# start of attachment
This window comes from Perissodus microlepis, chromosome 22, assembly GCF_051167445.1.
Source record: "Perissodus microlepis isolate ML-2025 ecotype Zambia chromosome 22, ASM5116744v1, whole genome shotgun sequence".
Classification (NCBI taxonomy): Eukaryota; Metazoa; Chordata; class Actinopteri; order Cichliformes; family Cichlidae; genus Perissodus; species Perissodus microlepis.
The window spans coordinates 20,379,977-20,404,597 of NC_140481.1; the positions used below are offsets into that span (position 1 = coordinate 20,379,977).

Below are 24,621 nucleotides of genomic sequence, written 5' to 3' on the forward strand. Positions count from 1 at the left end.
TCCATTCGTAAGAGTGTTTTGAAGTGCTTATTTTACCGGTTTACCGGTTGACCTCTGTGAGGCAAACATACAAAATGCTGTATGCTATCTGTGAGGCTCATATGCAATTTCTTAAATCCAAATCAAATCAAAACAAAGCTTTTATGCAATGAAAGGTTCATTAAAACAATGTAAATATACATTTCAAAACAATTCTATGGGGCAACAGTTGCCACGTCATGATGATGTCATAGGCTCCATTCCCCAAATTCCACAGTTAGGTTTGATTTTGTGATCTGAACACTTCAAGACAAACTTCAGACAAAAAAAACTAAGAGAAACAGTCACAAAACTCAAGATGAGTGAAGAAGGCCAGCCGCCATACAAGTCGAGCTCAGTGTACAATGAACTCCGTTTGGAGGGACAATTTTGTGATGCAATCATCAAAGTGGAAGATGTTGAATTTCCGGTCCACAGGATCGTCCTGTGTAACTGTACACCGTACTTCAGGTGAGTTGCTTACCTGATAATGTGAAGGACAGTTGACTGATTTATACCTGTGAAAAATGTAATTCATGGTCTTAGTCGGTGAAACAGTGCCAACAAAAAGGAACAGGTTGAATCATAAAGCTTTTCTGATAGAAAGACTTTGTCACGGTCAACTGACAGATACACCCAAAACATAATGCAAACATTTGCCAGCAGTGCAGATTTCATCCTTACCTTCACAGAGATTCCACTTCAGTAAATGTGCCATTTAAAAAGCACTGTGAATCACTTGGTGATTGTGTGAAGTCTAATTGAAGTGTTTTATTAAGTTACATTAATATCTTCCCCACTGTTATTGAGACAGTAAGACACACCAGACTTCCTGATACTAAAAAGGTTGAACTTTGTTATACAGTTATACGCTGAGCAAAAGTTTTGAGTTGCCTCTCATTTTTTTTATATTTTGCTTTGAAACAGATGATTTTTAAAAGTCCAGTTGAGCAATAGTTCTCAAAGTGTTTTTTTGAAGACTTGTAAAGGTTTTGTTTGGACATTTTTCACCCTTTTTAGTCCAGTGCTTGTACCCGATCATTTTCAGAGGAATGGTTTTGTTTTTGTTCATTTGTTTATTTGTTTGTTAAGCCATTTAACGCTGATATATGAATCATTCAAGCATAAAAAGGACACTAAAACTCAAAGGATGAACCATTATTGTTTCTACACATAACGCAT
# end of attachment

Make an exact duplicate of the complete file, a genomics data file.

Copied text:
This window comes from Perissodus microlepis, chromosome 22, assembly GCF_051167445.1.
Source record: "Perissodus microlepis isolate ML-2025 ecotype Zambia chromosome 22, ASM5116744v1, whole genome shotgun sequence".
Classification (NCBI taxonomy): Eukaryota; Metazoa; Chordata; class Actinopteri; order Cichliformes; family Cichlidae; genus Perissodus; species Perissodus microlepis.
The window spans coordinates 20,379,977-20,404,597 of NC_140481.1; the positions used below are offsets into that span (position 1 = coordinate 20,379,977).

Below are 24,621 nucleotides of genomic sequence, written 5' to 3' on the forward strand. Positions count from 1 at the left end.
TCCATTCGTAAGAGTGTTTTGAAGTGCTTATTTTACCGGTTTACCGGTTGACCTCTGTGAGGCAAACATACAAAATGCTGTATGCTATCTGTGAGGCTCATATGCAATTTCTTAAATCCAAATCAAATCAAAACAAAGCTTTTATGCAATGAAAGGTTCATTAAAACAATGTAAATATACATTTCAAAACAATTCTATGGGGCAACAGTTGCCACGTCATGATGATGTCATAGGCTCCATTCCCCAAATTCCACAGTTAGGTTTGATTTTGTGATCTGAACACTTCAAGACAAACTTCAGACAAAAAAAACTAAGAGAAACAGTCACAAAACTCAAGATGAGTGAAGAAGGCCAGCCGCCATACAAGTCGAGCTCAGTGTACAATGAACTCCGTTTGGAGGGACAATTTTGTGATGCAATCATCAAAGTGGAAGATGTTGAATTTCCGGTCCACAGGATCGTCCTGTGTAACTGTACACCGTACTTCAGGTGAGTTGCTTACCTGATAATGTGAAGGACAGTTGACTGATTTATACCTGTGAAAAATGTAATTCATGGTCTTAGTCGGTGAAACAGTGCCAACAAAAAGGAACAGGTTGAATCATAAAGCTTTTCTGATAGAAAGACTTTGTCACGGTCAACTGACAGATACACCCAAAACATAATGCAAACATTTGCCAGCAGTGCAGATTTCATCCTTACCTTCACAGAGATTCCACTTCAGTAAATGTGCCATTTAAAAAGCACTGTGAATCACTTGGTGATTGTGTGAAGTCTAATTGAAGTGTTTTATTAAGTTACATTAATATCTTCCCCACTGTTATTGAGACAGTAAGACACACCAGACTTCCTGATACTAAAAAGGTTGAACTTTGTTATACAGTTATACGCTGAGCAAAAGTTTTGAGTTGCCTCTCATTTTTTTTATATTTTGCTTTGAAACAGATGATTTTTAAAAGTCCAGTTGAGCAATAGTTCTCAAAGTGTTTTTTTGAAGACTTGTAAAGGTTTTGTTTGGACATTTTTCACCCTTTTTAGTCCAGTGCTTGTACCCGATCATTTTCAGAGGAATGGTTTTGTTTTTGTTCATTTGTTTATTTGTTTGTTAAGCCATTTAACGCTGATATATGAATCATTCAAGCATAAAAAGGACACTAAAACTCAAAGGATGAACCATTATTGTTTCTACACATAACGCAT